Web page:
The donor dollars for Mayor John DeStefano Jr.’s expansive school reform plans are starting to flow.
Fifteen local private businesses and institutions have donated $103,500 to get the school reform organization The New Teacher Project to improve New Haven public schools, city officials announced at a press conference at Quinnipiac University on Thursday. Crystal Harmon, a policy and research partner at The New Teacher Project, said at the press conference that city and officials for The New Haven Project will discuss over the next few days what work will be done by the organization. DeStefano said broadly that the organization will work on how city officials recruit and retain teachers.
“It’s really a symbol of a new kind of partnership the private sector can have with the city of New Haven, and [New Haven Superintendent of Schools Reginald] Mayo and Assistant Superintendent [for Portfolio and Performance Management Garth] Harries,” Jeffrey Klaus, who spearheaded the fundraising effort, said at the press conference.
The money — which is a combination of the funds raised by the 15 businesses, as well as a matching contributing by The New Teacher Project — will be handled by the Community Foundation for Greater New Haven, which will work with school officials to implement The New Teacher Project’s reforms, DeStefano said Thursday.
He said at the press conference that he first listed the help of The New Teacher Project in July.
“They’ve got a pretty good track record,” DeStefano said.
Harmon said at the conference that New Haven is a national leader in school reform.
“Today we are excited to become your partner and to join your effort to give all students an outstanding education,” she said.
The fundraising announcement is one in a series of steps toward public school reform. It comes a little over a week after the New Haven teachers’ union overwhelmingly ratified its contract, which allows for teachers to have a voice in the reform effort and for student progress to factor into teacher evaluation.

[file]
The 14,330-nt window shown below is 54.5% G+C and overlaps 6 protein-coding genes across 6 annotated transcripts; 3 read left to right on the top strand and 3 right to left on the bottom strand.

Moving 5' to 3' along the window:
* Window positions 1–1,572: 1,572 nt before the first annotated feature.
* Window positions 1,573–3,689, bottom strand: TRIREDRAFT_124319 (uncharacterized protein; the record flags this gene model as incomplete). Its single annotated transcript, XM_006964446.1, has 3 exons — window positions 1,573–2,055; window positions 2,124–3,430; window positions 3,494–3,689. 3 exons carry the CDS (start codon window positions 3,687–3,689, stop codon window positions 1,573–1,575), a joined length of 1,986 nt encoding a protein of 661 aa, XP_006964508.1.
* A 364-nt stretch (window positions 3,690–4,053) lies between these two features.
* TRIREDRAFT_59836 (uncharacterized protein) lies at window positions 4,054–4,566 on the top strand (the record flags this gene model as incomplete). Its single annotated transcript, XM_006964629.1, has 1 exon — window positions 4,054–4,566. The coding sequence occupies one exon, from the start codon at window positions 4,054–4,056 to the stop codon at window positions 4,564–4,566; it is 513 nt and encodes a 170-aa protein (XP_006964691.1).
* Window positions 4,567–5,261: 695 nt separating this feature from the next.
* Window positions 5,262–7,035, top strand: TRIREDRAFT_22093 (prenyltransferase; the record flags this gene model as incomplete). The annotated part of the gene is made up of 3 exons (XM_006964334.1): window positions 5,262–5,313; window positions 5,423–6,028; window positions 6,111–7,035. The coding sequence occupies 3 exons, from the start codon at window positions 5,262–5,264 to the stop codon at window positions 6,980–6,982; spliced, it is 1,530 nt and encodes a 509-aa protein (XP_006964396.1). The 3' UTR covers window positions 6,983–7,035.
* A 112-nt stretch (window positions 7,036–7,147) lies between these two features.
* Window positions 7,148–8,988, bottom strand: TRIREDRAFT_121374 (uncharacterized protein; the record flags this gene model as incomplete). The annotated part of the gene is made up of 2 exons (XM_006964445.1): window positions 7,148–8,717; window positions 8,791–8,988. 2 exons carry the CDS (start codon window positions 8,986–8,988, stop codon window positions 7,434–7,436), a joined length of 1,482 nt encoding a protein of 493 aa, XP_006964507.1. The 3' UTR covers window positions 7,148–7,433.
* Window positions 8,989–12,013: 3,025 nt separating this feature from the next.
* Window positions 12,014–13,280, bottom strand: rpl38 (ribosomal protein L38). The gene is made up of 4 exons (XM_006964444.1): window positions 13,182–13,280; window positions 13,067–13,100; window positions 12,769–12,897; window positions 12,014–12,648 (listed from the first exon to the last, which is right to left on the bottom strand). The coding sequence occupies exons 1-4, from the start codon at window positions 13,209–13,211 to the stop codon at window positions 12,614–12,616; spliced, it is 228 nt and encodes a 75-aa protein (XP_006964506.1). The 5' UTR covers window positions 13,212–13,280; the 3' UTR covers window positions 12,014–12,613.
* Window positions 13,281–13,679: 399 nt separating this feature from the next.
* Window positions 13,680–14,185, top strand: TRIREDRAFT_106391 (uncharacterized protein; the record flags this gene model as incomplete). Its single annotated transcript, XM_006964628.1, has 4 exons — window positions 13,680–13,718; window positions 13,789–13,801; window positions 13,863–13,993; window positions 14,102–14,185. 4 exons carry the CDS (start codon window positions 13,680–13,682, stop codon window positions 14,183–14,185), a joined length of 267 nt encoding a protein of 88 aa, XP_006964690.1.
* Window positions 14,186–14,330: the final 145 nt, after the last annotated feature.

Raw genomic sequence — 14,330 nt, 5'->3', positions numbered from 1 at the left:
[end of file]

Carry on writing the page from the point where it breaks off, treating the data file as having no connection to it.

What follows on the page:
U.S. Education Secretary Arne Duncan last week praised the Elm City for the new teacher’s union contract.
“This shows a willingness to go into areas that used to be seen as untouchable,” Duncan told the Wall Street Journal.
Still, fundraising will have to continue, DeStefano said at the conference. He said he expects the city will “reach out” for over $100 million for education reform. Klaus said in an interview after the conference that state, federal and national philanthropic group officials may provide those funds.
“Because New Haven’s plan is so ambitious and so bold, it’s actually attracted the attention of national funders,” said Klaus, the education chair for the Regional Leadership Council, which is part of the Greater New Haven Chamber of Commerce.
William Ginsberg, the president and CEO of the Community Foundation, one of the top donors to the New Teacher Project, said his foundation will work with national philanthropic foundations, such as the Bill and Melinda Gates Foundation, to help bring money to the city’s public school system.
The Community Foundation, Yale-New Haven Hospital, and the NewAlliance Foundation and Bank each donated $15,000 to the New Teacher Project.
“There are really three words that are essential to our business: health, partnership, kids,” Yale-New Haven Vice President of Human Resources Paul Patton said during the conference. “It’s easy to say yes to kids.”
Law firm Berchem, Moses & Devlin donated $10,000, and the rest of the businesses — including Webster Bank, for which Klaus is the regional president — donated $5,000 or less.